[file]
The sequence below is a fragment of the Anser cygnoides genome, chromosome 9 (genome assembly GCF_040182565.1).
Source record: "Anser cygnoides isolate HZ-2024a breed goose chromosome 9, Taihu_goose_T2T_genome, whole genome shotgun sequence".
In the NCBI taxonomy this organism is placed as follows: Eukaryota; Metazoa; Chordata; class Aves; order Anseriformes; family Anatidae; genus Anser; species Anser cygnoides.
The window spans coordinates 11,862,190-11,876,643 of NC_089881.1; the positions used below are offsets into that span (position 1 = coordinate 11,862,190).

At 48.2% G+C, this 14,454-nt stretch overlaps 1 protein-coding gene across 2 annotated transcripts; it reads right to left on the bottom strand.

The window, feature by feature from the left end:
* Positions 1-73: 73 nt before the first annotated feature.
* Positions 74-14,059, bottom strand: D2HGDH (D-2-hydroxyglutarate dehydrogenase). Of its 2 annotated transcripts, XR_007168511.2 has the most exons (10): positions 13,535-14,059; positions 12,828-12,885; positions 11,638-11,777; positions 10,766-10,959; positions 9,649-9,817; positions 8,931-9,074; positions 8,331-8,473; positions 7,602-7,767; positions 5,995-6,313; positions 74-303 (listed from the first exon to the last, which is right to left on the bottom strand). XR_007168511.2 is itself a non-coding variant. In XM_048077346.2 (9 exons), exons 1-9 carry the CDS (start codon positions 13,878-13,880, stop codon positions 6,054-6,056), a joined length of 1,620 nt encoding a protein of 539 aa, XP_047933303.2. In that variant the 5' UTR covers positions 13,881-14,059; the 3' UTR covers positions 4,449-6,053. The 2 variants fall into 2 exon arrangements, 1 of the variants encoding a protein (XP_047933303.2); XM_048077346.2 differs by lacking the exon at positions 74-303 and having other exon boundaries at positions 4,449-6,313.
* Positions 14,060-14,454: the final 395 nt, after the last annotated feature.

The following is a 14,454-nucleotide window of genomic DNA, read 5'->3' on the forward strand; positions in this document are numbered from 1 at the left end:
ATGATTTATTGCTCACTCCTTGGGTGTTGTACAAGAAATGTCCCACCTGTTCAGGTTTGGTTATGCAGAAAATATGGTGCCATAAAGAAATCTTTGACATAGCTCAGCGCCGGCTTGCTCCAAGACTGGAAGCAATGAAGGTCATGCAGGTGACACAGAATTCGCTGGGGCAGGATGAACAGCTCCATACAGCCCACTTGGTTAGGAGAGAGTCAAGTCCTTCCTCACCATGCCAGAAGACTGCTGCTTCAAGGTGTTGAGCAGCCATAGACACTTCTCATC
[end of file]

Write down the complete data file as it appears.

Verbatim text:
The sequence below is a fragment of the Anser cygnoides genome, chromosome 9 (genome assembly GCF_040182565.1).
Source record: "Anser cygnoides isolate HZ-2024a breed goose chromosome 9, Taihu_goose_T2T_genome, whole genome shotgun sequence".
In the NCBI taxonomy this organism is placed as follows: Eukaryota; Metazoa; Chordata; class Aves; order Anseriformes; family Anatidae; genus Anser; species Anser cygnoides.
The window spans coordinates 11,862,190-11,876,643 of NC_089881.1; the positions used below are offsets into that span (position 1 = coordinate 11,862,190).

At 48.2% G+C, this 14,454-nt stretch overlaps 1 protein-coding gene across 2 annotated transcripts; it reads right to left on the bottom strand.

The window, feature by feature from the left end:
* Positions 1-73: 73 nt before the first annotated feature.
* Positions 74-14,059, bottom strand: D2HGDH (D-2-hydroxyglutarate dehydrogenase). Of its 2 annotated transcripts, XR_007168511.2 has the most exons (10): positions 13,535-14,059; positions 12,828-12,885; positions 11,638-11,777; positions 10,766-10,959; positions 9,649-9,817; positions 8,931-9,074; positions 8,331-8,473; positions 7,602-7,767; positions 5,995-6,313; positions 74-303 (listed from the first exon to the last, which is right to left on the bottom strand). XR_007168511.2 is itself a non-coding variant. In XM_048077346.2 (9 exons), exons 1-9 carry the CDS (start codon positions 13,878-13,880, stop codon positions 6,054-6,056), a joined length of 1,620 nt encoding a protein of 539 aa, XP_047933303.2. In that variant the 5' UTR covers positions 13,881-14,059; the 3' UTR covers positions 4,449-6,053. The 2 variants fall into 2 exon arrangements, 1 of the variants encoding a protein (XP_047933303.2); XM_048077346.2 differs by lacking the exon at positions 74-303 and having other exon boundaries at positions 4,449-6,313.
* Positions 14,060-14,454: the final 395 nt, after the last annotated feature.

The following is a 14,454-nucleotide window of genomic DNA, read 5'->3' on the forward strand; positions in this document are numbered from 1 at the left end:
ATGATTTATTGCTCACTCCTTGGGTGTTGTACAAGAAATGTCCCACCTGTTCAGGTTTGGTTATGCAGAAAATATGGTGCCATAAAGAAATCTTTGACATAGCTCAGCGCCGGCTTGCTCCAAGACTGGAAGCAATGAAGGTCATGCAGGTGACACAGAATTCGCTGGGGCAGGATGAACAGCTCCATACAGCCCACTTGGTTAGGAGAGAGTCAAGTCCTTCCTCACCATGCCAGAAGACTGCTGCTTCAAGGTGTTGAGCAGCCATAGACACTTCTCATC